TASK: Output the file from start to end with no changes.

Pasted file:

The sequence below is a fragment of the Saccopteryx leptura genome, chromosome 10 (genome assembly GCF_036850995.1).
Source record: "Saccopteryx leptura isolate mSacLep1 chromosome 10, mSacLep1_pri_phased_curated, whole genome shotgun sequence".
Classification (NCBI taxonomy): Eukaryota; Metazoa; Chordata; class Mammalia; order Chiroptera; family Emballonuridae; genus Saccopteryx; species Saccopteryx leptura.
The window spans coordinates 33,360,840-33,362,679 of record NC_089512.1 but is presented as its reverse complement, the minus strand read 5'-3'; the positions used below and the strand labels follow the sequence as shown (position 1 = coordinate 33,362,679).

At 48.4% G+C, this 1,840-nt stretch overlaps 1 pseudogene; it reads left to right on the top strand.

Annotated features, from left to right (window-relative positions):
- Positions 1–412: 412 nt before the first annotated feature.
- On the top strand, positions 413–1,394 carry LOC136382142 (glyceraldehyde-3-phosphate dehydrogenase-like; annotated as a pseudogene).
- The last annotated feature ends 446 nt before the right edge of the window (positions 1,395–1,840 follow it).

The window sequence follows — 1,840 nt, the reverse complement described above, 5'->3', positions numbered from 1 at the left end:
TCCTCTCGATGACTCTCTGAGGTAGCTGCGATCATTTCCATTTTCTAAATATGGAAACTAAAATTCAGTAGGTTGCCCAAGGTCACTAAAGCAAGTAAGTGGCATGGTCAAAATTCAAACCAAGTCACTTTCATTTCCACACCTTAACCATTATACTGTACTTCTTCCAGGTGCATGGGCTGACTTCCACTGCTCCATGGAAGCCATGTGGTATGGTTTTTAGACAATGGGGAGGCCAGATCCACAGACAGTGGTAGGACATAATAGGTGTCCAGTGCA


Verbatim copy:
The sequence below is a fragment of the Saccopteryx leptura genome, chromosome 10 (genome assembly GCF_036850995.1).
Source record: "Saccopteryx leptura isolate mSacLep1 chromosome 10, mSacLep1_pri_phased_curated, whole genome shotgun sequence".
Classification (NCBI taxonomy): Eukaryota; Metazoa; Chordata; class Mammalia; order Chiroptera; family Emballonuridae; genus Saccopteryx; species Saccopteryx leptura.
The window spans coordinates 33,360,840-33,362,679 of record NC_089512.1 but is presented as its reverse complement, the minus strand read 5'-3'; the positions used below and the strand labels follow the sequence as shown (position 1 = coordinate 33,362,679).

At 48.4% G+C, this 1,840-nt stretch overlaps 1 pseudogene; it reads left to right on the top strand.

Annotated features, from left to right (window-relative positions):
- Positions 1–412: 412 nt before the first annotated feature.
- On the top strand, positions 413–1,394 carry LOC136382142 (glyceraldehyde-3-phosphate dehydrogenase-like; annotated as a pseudogene).
- The last annotated feature ends 446 nt before the right edge of the window (positions 1,395–1,840 follow it).

The window sequence follows — 1,840 nt, the reverse complement described above, 5'->3', positions numbered from 1 at the left end:
TCCTCTCGATGACTCTCTGAGGTAGCTGCGATCATTTCCATTTTCTAAATATGGAAACTAAAATTCAGTAGGTTGCCCAAGGTCACTAAAGCAAGTAAGTGGCATGGTCAAAATTCAAACCAAGTCACTTTCATTTCCACACCTTAACCATTATACTGTACTTCTTCCAGGTGCATGGGCTGACTTCCACTGCTCCATGGAAGCCATGTGGTATGGTTTTTAGACAATGGGGAGGCCAGATCCACAGACAGTGGTAGGACATAATAGGTGTCCAGTGCA